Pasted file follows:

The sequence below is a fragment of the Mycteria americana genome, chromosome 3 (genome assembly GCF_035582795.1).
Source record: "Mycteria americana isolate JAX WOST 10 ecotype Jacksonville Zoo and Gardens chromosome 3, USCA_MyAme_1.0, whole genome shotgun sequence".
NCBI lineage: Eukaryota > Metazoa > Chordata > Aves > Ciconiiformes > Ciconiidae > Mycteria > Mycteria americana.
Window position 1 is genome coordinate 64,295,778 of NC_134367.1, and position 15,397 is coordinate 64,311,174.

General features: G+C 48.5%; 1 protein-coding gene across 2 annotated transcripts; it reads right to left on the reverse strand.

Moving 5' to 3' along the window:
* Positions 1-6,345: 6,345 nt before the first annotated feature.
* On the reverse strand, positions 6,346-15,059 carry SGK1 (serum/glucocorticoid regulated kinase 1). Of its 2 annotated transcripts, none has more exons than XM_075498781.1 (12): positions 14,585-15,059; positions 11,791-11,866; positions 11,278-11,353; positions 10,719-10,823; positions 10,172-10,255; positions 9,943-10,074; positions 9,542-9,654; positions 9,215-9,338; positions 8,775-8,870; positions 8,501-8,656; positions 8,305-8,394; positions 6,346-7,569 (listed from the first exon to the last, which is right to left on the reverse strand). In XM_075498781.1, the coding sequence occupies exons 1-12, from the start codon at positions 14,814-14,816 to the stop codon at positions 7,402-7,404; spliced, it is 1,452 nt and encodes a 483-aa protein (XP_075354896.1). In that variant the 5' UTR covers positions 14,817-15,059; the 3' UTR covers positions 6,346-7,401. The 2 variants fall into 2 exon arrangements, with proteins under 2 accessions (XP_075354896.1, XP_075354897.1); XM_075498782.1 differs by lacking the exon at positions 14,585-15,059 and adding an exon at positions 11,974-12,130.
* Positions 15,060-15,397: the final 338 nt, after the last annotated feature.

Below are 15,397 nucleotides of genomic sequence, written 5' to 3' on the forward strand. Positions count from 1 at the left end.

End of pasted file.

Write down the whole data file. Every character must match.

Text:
The sequence below is a fragment of the Mycteria americana genome, chromosome 3 (genome assembly GCF_035582795.1).
Source record: "Mycteria americana isolate JAX WOST 10 ecotype Jacksonville Zoo and Gardens chromosome 3, USCA_MyAme_1.0, whole genome shotgun sequence".
NCBI lineage: Eukaryota > Metazoa > Chordata > Aves > Ciconiiformes > Ciconiidae > Mycteria > Mycteria americana.
Window position 1 is genome coordinate 64,295,778 of NC_134367.1, and position 15,397 is coordinate 64,311,174.

General features: G+C 48.5%; 1 protein-coding gene across 2 annotated transcripts; it reads right to left on the reverse strand.

Moving 5' to 3' along the window:
* Positions 1-6,345: 6,345 nt before the first annotated feature.
* On the reverse strand, positions 6,346-15,059 carry SGK1 (serum/glucocorticoid regulated kinase 1). Of its 2 annotated transcripts, none has more exons than XM_075498781.1 (12): positions 14,585-15,059; positions 11,791-11,866; positions 11,278-11,353; positions 10,719-10,823; positions 10,172-10,255; positions 9,943-10,074; positions 9,542-9,654; positions 9,215-9,338; positions 8,775-8,870; positions 8,501-8,656; positions 8,305-8,394; positions 6,346-7,569 (listed from the first exon to the last, which is right to left on the reverse strand). In XM_075498781.1, the coding sequence occupies exons 1-12, from the start codon at positions 14,814-14,816 to the stop codon at positions 7,402-7,404; spliced, it is 1,452 nt and encodes a 483-aa protein (XP_075354896.1). In that variant the 5' UTR covers positions 14,817-15,059; the 3' UTR covers positions 6,346-7,401. The 2 variants fall into 2 exon arrangements, with proteins under 2 accessions (XP_075354896.1, XP_075354897.1); XM_075498782.1 differs by lacking the exon at positions 14,585-15,059 and adding an exon at positions 11,974-12,130.
* Positions 15,060-15,397: the final 338 nt, after the last annotated feature.

Below are 15,397 nucleotides of genomic sequence, written 5' to 3' on the forward strand. Positions count from 1 at the left end.